Home Equity 101

Home Equity 101 Blog Image

Just one of the many perks of belonging to a credit union is home equity loans with good rates. These loans can be a great method of investing in your home or yourself, but before you make the decision to apply for one, it’s wise to understand the basics of how they work. We put together an overview of home equity loans that cover the basic questions you might have about what they are and how they work.

What is home equity?

Put simply, a home’s equity is the non-mortgaged portion of your home’s value.

You can determine how much equity you have by taking the current market value of your home and subtracting the mortgage(s) owed on it.

Home Equity Loans

What are they? A home equity loan allows you to borrow against your home’s equity. It’s often referred to as a “second mortgage,” and it comes in two main types: a home equity installment and a home equity line of credit (HELOC). More on the differences between those later.

What are they used for? Home equity loans are typically used for home-related projects, like renovations and additions, but they can really be used for anything. You might use one to consolidate debt, avoid mortgage insurance on your first mortgage, pay for education or even just take a vacation. The interest on your home equity loan may even be tax deductible. (Consult your tax advisor for more information.)

How do they work? When you apply for a home equity loan, lenders will consider factors like your income, credit score and loan-to-value (LTV) ratio—which is determined by taking the amount you owe on your mortgage(s) and dividing it by your home’s current market value. Part of the approval process may require a home appraisal. After you’ve closed on the loan, you will have monthly payments.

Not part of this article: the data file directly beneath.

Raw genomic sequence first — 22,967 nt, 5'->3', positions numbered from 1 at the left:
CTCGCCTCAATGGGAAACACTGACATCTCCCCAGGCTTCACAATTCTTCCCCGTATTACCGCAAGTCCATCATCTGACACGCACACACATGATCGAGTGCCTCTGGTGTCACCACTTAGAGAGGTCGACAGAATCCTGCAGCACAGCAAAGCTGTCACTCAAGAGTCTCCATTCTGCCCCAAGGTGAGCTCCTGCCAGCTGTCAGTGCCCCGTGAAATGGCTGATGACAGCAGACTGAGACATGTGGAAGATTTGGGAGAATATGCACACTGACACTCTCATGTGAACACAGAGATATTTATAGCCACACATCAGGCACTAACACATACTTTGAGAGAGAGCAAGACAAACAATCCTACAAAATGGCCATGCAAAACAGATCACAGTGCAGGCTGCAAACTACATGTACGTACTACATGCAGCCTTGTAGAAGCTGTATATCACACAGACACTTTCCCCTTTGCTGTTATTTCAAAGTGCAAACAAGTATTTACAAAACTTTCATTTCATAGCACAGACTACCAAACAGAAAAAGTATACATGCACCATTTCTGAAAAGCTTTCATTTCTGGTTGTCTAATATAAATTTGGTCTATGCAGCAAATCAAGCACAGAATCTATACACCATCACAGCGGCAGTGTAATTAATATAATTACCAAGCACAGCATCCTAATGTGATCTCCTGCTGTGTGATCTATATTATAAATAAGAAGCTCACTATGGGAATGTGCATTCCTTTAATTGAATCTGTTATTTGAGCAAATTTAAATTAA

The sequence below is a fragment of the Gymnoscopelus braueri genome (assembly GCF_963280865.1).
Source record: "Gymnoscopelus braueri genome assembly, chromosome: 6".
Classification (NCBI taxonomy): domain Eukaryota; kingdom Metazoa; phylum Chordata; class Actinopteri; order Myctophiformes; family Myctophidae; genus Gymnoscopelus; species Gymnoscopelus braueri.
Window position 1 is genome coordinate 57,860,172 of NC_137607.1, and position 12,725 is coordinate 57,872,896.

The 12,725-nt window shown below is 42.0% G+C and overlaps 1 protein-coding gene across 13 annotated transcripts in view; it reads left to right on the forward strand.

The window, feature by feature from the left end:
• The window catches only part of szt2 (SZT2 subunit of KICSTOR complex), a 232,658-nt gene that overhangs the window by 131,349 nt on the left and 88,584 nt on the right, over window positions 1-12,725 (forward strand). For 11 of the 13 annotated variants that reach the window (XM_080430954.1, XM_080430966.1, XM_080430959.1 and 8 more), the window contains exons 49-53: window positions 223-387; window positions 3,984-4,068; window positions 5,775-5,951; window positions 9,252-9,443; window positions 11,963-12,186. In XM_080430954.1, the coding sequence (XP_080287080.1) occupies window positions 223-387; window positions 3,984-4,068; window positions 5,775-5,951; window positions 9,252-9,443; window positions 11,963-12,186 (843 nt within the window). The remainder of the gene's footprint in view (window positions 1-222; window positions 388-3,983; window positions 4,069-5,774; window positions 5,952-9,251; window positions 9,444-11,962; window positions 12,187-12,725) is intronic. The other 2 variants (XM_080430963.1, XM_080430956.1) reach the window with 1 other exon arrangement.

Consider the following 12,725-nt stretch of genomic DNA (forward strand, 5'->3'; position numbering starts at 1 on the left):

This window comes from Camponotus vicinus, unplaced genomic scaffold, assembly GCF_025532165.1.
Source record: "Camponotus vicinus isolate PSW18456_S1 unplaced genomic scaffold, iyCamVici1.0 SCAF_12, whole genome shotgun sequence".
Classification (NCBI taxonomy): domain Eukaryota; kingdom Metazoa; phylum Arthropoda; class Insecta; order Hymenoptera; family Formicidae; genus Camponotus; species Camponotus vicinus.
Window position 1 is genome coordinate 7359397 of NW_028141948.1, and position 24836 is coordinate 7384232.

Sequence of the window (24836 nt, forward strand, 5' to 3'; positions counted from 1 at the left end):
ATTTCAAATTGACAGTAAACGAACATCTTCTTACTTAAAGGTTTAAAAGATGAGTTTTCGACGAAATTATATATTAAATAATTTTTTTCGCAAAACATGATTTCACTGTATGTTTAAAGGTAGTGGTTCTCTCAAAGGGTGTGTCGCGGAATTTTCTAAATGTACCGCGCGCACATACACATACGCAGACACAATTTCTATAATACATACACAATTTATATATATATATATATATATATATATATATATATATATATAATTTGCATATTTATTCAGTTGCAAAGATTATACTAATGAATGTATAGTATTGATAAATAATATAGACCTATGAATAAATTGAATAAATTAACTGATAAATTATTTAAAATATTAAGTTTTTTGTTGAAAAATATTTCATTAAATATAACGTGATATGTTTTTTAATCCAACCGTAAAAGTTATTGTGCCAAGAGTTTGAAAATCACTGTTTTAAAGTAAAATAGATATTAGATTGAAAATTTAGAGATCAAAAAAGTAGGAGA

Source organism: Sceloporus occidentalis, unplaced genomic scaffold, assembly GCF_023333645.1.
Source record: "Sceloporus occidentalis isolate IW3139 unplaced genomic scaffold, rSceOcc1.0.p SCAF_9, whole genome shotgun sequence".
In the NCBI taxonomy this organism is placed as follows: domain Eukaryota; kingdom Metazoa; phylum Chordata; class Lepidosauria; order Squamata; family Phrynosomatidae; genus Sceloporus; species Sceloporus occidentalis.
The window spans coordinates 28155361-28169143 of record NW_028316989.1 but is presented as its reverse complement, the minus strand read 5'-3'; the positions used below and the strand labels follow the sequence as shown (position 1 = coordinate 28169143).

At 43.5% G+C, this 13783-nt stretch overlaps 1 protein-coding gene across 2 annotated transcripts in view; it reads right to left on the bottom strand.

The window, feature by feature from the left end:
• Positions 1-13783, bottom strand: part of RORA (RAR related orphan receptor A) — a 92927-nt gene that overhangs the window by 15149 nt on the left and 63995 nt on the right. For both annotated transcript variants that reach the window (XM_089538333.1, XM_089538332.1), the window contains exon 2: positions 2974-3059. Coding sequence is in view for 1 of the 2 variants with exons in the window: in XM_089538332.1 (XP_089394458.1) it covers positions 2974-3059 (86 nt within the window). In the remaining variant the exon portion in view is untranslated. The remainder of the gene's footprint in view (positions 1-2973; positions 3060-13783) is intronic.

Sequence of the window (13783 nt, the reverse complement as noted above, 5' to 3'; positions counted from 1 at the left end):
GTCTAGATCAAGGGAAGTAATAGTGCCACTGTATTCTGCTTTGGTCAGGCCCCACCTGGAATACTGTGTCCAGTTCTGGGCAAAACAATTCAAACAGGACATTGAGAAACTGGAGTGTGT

Home Equity Installment vs. Line of Credit

Home equity installment and home equity lines of credit are the two main types of home equity loans. With an installment loan, you receive the total amount and make monthly payments based on the term of the loan. With a line of credit, you access money as needed up to an approved limit, and you have the flexibility of making minimum or interest-only monthly payments. Another difference is that that the interest rate on a line of credit is variable, while installment loans typically have a fixed interest rate. Generally, credit union home equity loans have lower rates than those from other financial institutions.

These basic points should help you decide if a home equity loan is right for you. If you’re interested in learning more about home equity loans or any other lending product, contact your neighborhood credit union. Home equity loans are just one of the many ways we help our members improve their financial situations, and we would be happy to explain exactly how they work and help you determine if it’s the right choice for you. Stop into your local branch to set up a time to meet with a team member to go over your goals and options.

Editor’s note: parts of this article were sourced from The Balance, NerdWallet and Investopedia.